In the past, there were several options for his clients to choose from, whereas today, "it can take months" for a unit to open up, he said.
Staci Pennartz, the Albuquerque-based homeless veterans reintegration program manager for Goodwill Industries, agreed Santa Fe's housing market for low-income veterans "can be difficult at times." She said there have been instances when she's had to relocate vets in Santa Fe to Albuquerque — but to access other resources, such as behavioral health counseling, rather than to find housing.
In her program, "any veteran who has sought housing has been able to get housing here," she said.
Jeff Campbell, an Army veteran who calls the VA program "an absolute angel in my life," said it took about six months to obtain housing after meeting Herman. He has been in his apartment on Rufina Street for about two years.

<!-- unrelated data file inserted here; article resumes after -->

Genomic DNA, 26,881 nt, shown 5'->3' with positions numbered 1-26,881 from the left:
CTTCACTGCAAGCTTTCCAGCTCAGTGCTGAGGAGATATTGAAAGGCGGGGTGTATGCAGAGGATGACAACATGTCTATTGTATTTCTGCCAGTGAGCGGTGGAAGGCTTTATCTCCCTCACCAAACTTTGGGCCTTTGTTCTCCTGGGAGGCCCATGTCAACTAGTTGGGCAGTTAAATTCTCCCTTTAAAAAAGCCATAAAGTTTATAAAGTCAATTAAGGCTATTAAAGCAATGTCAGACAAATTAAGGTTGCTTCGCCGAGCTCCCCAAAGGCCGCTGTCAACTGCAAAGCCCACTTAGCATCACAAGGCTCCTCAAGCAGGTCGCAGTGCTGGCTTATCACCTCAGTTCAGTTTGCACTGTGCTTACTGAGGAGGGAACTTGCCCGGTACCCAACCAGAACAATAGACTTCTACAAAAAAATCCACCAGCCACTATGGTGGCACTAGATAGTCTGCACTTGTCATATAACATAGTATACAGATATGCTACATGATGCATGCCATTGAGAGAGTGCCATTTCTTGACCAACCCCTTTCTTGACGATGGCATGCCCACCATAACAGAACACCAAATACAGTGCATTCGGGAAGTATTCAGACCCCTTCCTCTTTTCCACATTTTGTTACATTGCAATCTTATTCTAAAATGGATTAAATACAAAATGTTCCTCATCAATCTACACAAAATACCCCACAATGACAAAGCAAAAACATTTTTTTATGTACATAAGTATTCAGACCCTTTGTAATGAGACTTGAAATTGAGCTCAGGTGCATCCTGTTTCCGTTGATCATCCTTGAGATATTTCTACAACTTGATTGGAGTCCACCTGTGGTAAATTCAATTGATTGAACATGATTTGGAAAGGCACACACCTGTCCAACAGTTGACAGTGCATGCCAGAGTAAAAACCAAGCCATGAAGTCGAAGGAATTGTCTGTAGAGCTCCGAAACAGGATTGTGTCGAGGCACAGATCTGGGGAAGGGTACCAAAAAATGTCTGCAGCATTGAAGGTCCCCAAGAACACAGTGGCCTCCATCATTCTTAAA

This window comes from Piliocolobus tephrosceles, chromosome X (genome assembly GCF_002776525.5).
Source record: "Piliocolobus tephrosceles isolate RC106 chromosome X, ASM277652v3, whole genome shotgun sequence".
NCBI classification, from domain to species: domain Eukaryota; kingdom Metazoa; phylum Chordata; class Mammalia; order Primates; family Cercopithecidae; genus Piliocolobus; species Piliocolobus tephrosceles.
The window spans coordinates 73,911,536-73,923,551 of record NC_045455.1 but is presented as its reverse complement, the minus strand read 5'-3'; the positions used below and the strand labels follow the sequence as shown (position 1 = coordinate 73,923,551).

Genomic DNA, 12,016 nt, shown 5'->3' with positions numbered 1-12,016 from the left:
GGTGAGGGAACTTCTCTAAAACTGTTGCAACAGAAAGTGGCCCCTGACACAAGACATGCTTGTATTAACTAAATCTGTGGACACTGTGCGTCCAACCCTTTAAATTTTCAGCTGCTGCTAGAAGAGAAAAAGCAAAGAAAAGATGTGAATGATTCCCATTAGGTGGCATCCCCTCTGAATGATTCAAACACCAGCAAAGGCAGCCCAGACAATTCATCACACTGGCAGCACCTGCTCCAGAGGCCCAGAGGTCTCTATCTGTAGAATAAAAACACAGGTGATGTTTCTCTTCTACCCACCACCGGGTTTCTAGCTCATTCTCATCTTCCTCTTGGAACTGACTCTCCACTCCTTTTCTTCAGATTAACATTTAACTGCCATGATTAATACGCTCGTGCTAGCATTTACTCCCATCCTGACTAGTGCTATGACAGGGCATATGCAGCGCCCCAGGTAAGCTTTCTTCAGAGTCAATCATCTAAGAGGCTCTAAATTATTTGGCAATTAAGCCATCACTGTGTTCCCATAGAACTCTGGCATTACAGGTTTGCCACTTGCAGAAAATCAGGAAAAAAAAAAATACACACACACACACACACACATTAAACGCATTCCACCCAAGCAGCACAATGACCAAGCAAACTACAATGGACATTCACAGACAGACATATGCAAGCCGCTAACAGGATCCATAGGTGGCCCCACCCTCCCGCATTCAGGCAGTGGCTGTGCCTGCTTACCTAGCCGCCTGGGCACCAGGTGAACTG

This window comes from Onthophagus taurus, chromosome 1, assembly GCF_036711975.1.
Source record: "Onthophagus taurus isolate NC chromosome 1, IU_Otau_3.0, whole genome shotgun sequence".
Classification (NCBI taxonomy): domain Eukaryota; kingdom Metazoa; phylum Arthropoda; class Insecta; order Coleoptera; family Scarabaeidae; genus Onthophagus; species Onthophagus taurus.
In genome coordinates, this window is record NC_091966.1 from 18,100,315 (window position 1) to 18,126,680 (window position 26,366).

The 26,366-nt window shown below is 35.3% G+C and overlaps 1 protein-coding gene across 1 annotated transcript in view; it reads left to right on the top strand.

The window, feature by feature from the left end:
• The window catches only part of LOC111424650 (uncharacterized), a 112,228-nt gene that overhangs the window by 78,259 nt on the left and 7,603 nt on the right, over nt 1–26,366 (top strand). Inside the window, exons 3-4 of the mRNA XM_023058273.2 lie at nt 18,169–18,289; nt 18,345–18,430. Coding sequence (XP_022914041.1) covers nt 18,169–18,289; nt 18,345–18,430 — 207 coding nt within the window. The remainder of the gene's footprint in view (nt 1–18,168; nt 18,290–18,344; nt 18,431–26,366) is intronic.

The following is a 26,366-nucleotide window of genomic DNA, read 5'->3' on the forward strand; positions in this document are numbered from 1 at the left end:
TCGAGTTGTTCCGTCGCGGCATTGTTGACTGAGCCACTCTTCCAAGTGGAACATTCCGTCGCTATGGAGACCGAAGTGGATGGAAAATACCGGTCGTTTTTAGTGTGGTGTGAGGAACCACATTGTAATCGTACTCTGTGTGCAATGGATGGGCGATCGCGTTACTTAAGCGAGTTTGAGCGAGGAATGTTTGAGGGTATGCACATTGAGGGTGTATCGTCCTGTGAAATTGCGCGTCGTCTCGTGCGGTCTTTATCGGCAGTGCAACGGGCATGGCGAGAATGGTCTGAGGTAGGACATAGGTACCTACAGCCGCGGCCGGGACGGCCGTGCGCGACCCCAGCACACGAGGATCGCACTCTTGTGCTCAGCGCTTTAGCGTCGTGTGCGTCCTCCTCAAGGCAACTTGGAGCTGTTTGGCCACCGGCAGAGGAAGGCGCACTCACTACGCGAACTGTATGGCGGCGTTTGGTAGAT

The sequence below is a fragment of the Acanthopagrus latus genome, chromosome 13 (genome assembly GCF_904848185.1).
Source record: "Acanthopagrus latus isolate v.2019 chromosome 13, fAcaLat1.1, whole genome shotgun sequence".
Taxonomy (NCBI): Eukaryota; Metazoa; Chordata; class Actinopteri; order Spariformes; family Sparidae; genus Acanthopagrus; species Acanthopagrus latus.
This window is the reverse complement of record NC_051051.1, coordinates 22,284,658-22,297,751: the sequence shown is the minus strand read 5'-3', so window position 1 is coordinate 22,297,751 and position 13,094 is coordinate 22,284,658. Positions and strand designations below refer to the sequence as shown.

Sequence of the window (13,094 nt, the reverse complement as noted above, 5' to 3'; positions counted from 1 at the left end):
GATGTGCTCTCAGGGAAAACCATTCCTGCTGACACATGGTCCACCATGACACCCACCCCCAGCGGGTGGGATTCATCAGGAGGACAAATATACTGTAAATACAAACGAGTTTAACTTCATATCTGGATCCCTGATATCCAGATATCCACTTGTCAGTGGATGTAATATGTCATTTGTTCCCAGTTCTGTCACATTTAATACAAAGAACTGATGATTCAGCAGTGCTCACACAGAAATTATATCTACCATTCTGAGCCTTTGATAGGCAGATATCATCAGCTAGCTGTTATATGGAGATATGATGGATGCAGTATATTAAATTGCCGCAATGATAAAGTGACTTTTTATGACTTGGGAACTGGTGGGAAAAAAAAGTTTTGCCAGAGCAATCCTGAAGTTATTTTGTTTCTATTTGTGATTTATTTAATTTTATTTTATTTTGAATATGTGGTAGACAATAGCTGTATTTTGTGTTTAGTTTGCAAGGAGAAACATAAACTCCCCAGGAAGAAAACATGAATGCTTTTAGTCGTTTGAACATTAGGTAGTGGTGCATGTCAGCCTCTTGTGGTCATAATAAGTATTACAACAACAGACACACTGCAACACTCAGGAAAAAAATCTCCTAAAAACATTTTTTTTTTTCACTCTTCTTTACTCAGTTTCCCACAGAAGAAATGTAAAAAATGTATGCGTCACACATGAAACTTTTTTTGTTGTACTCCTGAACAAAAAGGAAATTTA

Campbell had previously been homeless in Santa Fe after a falling out with his family in the mid-2000s, and he became homeless again about a decade later.
"Talk about feeling like you've come a long way," Campbell said, noting he lives in an apartment complex filled with people who share his life experiences and behavioral health issues. "I can literally say that I would not be alive and well if it had not been for . … I feel really good about being there, and that's my ambition right now: to keep everything stable."
Once a person is housed, Herman checks on them once a week for the first month or so, then checks in about once every three months. During these meetings, he connects people to counseling services, benefits and medical assistance. He helped Campbell enroll in Medicare, and Jack, who later found out he has bipolar disorder, enroll in Medicaid.